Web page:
With meticulous detail, noted colonial historian Sydney V. James relates the story of the way in which Rhode Island's founders created, and then rationalized, the institutions that shaped their lives at both the local and provincial levels. He follows the tortuous and uneven path Rhode Islanders took as they developed town and colony governments, churches and private corporations, and courts and land companies that eventually gave a semblance of form and order to a fractious society. The Colonial Metamorphoses in Rhode Island brings to light new ways of looking at an often neglected period stretching from the founding to the revolutionary era. And as a study of institution building in Rhode Island, it brings a colony always viewed as "exceptional" into the mainstream of colonial history. This, James's final book, left unpublished at the time of his death in 1993, is now brought to publication by Sheila L. Skemp and Bruce C. Daniels, two leading students of the Rhode Island colony.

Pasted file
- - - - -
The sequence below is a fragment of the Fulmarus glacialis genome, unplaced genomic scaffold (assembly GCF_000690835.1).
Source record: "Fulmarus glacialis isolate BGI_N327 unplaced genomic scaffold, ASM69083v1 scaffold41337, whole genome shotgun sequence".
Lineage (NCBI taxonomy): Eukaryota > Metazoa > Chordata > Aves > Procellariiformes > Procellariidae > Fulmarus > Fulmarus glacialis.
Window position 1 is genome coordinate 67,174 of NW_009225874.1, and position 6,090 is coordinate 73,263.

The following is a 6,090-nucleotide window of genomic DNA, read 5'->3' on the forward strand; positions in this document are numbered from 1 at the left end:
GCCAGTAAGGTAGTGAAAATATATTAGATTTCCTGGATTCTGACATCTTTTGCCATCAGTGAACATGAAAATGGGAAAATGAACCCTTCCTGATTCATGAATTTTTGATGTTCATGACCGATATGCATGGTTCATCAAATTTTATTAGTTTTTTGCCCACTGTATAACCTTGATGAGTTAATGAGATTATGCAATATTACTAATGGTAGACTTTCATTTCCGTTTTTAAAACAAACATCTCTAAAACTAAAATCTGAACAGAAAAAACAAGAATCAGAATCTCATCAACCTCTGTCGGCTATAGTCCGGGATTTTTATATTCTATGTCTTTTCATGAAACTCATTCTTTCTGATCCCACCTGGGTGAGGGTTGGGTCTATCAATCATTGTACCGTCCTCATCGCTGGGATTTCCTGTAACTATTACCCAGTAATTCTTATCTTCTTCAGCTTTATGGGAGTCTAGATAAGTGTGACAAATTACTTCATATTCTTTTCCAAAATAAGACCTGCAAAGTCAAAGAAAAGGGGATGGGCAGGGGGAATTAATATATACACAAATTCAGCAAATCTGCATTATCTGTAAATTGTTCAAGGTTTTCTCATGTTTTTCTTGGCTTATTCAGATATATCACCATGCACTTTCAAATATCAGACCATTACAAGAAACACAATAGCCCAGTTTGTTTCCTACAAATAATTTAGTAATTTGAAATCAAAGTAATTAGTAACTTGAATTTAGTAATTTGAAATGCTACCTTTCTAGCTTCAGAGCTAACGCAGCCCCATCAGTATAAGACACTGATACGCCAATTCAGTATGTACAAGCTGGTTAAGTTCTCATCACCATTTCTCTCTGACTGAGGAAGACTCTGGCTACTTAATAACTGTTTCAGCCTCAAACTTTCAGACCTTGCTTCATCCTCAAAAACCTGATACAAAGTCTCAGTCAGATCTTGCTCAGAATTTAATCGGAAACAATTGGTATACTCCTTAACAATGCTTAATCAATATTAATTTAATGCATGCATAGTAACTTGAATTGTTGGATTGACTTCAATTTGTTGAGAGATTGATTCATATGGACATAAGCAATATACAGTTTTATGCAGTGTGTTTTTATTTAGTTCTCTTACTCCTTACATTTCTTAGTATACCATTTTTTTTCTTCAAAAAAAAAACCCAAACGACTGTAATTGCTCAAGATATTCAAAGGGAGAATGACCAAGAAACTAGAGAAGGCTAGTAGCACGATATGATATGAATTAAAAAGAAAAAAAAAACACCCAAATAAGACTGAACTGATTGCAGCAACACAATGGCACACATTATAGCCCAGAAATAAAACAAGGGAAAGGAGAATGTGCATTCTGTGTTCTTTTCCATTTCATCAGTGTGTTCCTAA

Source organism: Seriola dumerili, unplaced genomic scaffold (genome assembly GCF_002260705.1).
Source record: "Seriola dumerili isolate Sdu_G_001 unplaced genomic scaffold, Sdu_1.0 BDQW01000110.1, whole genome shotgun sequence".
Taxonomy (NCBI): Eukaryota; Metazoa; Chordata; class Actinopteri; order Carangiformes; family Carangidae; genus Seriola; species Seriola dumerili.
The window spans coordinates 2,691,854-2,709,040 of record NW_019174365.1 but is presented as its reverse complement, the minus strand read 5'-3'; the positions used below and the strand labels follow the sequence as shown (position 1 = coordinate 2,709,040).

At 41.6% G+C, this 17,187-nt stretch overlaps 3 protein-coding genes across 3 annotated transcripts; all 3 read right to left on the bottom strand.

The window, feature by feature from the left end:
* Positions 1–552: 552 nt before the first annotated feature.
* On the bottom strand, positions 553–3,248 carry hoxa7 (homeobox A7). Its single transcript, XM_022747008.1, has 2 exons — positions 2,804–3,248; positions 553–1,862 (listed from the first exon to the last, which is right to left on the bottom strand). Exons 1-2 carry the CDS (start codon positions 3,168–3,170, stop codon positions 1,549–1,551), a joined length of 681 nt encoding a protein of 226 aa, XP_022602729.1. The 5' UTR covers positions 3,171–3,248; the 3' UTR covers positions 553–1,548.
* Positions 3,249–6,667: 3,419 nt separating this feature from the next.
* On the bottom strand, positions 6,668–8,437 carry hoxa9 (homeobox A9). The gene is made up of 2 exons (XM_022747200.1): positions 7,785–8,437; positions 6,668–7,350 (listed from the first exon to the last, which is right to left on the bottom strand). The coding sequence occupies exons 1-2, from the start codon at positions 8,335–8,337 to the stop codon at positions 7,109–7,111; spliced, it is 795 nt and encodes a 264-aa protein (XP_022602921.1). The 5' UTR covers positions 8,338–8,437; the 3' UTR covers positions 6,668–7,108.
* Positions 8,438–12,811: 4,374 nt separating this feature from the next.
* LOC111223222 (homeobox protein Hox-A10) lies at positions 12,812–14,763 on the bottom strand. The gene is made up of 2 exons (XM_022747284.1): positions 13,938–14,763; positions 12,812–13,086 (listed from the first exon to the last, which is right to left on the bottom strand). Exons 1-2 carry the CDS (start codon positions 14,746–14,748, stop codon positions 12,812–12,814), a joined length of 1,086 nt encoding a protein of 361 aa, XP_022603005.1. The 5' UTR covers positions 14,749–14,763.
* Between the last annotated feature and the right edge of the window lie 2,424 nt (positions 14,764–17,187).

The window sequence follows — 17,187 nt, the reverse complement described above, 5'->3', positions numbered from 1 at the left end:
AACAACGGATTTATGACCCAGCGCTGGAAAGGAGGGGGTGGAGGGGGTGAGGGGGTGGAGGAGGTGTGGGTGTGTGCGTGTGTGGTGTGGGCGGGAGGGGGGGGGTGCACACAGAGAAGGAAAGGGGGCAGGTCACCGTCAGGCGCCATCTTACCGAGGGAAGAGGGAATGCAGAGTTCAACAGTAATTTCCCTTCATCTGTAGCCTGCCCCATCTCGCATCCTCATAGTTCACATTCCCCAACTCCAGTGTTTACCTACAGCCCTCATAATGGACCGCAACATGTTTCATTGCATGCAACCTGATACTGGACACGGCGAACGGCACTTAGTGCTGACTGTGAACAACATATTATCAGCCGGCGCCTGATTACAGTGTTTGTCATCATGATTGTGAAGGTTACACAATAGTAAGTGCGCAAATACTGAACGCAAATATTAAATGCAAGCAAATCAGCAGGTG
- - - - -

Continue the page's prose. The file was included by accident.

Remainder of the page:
Publisher: University Press of New England